The Red Wristband Fashion

By James Lex

“Lets have a conversation,” stated Sarah Mitchel, a representative from Broadway Cares/Equity fight AIDS, to a group of more than sixty people that attended her workshop at KCACTF this year. Her reaction to the number of people, the selection of shows at the festival, and the late-night chats I had with my peers, makes me believe that Theatre for Social Change is going to be more prominent in the near future.

What I expected to be a workshop to act as a fundraiser for Broadway Cares/Equity Fights AIDS turned out to be a personal conversation of people’s own dreams and stories relating to Theatre for Social Change. It was asked what people experienced in their own communities and there was a diverse response in the conference room. One man told his story of his experience in the AIDS epidemic of the 1980s. Another told her idea of performing theatre in prisons in the attempt to teach empathy. In an interview I had with Mitchel after the workshop, I asked why it was important for this workshop to be at KCACTF and she responded with “to inspire advocacy to the next generation and encourage people to make theatre for social change their own.”

In addition to stories, many interesting questions were brought up without any clear answer to them: Raising money through theatre vs. advocacy, theatre to inspire vs. theatre to convince, the importance of intention vs. the final outcome. One woman responded with “It’s about the energy. It’s about the change. Not the money,” while another man brought up the fact that it is more utilitarian to get a corporate job and then make a change with that money. The conversation continued with ideas of connecting an art piece to an outside organization and also using theatre to make a direct impact on children’s development. I conclude that the definition of Theatre for Social Change is flexible.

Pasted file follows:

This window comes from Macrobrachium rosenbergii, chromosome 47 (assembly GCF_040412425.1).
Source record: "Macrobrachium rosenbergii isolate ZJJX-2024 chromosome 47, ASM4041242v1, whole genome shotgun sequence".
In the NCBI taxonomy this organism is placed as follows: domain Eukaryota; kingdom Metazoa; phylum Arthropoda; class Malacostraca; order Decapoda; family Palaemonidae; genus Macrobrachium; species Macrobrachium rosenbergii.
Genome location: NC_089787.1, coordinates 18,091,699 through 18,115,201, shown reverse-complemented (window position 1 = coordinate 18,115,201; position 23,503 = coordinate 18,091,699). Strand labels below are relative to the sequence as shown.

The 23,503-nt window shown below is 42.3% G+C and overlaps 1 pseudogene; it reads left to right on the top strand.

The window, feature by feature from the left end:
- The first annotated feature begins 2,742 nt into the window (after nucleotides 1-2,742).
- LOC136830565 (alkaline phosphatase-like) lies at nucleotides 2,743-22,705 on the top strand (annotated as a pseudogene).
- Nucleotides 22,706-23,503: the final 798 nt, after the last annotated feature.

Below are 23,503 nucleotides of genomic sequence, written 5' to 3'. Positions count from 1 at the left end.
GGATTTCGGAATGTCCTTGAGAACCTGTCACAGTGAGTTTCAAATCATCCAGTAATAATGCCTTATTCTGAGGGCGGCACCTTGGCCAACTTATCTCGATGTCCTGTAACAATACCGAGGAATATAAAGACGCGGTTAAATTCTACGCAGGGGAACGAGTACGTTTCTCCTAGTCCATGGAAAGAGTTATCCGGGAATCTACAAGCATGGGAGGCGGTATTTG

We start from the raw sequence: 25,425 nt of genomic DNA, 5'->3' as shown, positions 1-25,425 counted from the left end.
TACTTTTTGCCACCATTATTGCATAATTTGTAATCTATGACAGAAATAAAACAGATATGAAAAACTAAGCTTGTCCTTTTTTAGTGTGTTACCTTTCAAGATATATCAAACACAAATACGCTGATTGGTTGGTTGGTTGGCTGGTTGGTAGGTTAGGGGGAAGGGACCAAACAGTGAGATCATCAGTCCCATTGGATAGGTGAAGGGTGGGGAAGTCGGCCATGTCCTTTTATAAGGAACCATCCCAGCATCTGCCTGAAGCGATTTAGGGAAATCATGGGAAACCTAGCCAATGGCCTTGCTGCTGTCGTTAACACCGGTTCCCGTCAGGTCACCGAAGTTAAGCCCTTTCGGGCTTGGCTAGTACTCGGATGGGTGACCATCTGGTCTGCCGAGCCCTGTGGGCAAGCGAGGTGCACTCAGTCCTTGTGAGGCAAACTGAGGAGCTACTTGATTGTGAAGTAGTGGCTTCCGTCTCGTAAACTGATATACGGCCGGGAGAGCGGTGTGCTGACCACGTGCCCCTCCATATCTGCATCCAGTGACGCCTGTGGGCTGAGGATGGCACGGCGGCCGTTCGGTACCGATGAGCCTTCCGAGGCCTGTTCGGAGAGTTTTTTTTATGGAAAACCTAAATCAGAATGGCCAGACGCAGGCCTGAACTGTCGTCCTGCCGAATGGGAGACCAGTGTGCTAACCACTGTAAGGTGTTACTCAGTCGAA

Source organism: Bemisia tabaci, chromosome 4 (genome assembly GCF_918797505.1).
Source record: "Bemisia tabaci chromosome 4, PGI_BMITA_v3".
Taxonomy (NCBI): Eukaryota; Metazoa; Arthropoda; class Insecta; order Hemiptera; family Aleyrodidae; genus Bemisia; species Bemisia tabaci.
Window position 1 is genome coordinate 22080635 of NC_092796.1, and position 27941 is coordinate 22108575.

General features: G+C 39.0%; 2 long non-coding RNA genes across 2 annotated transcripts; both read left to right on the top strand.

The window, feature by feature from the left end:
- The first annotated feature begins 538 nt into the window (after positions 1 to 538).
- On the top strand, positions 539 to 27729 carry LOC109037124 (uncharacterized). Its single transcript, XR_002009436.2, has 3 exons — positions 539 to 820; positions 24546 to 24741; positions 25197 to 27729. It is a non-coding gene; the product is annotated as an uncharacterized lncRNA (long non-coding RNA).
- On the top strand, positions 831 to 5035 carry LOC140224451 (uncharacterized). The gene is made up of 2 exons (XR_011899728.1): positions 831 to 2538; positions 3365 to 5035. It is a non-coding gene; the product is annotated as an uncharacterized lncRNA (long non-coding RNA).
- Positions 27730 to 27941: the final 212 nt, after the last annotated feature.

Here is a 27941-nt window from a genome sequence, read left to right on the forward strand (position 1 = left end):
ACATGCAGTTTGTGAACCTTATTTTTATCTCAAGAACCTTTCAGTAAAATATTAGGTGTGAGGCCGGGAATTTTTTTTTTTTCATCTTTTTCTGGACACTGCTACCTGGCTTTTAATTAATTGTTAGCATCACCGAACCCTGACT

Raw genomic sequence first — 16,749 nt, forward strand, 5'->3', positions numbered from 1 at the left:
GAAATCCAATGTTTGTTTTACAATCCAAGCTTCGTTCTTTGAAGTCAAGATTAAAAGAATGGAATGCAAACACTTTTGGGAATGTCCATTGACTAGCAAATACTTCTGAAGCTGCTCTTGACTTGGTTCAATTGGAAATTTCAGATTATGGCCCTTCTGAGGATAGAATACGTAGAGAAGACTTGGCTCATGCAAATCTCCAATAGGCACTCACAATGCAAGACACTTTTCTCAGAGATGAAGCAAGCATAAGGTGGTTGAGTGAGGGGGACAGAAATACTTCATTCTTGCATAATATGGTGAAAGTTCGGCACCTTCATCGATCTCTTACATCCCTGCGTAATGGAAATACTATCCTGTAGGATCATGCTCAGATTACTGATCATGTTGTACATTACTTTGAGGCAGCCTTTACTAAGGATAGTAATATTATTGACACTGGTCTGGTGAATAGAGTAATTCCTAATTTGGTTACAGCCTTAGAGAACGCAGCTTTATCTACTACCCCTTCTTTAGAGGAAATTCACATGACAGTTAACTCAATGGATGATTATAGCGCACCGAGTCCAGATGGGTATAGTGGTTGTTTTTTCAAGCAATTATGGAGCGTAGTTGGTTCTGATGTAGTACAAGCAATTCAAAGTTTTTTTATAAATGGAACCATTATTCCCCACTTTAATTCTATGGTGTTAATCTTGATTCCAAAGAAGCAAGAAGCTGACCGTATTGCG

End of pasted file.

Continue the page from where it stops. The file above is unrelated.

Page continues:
I walked out of the workshop with a red wristband with “make a difference,” engraved. I wanted to know more so I decided to go to the workshop led by Aaron Rosini, a representative from Artist Striving to End Poverty (ASTEP). What I thought would be another conversation turned out to be a brainstorming session for our own artistic project for positive change. It was simple. But profound. I walked out of the room with an idea that I felt suddenly propelled to do (and still can’t get off my mind.) While I’m here, I’ll pitch it: A kid-inspired professional art museum where underprivileged kids could make art, professional artist would recreate them, and that art would be displayed for the world to see. The idea being that kids stories are being told on an equal playing field, making a statement that the lives of children are just as important as a working citizen’s. Whether or not you’re sold on the idea, I left that workshop with a new confidence as an individual artist. KCACTF gave me that opportunity to test my skills in areas that I didn’t even know existed before.

Theatre for Social Change is an area that I find could possibly be my calling (and in whatever definition I desire of it.) KCACTF exposed this type of theatre this year, setting me up with lots of support from my theatre community. The theatre world is now standing up and exclaiming, “We are more than just fools on a stage. We are artists fighting to make this world a better place.”


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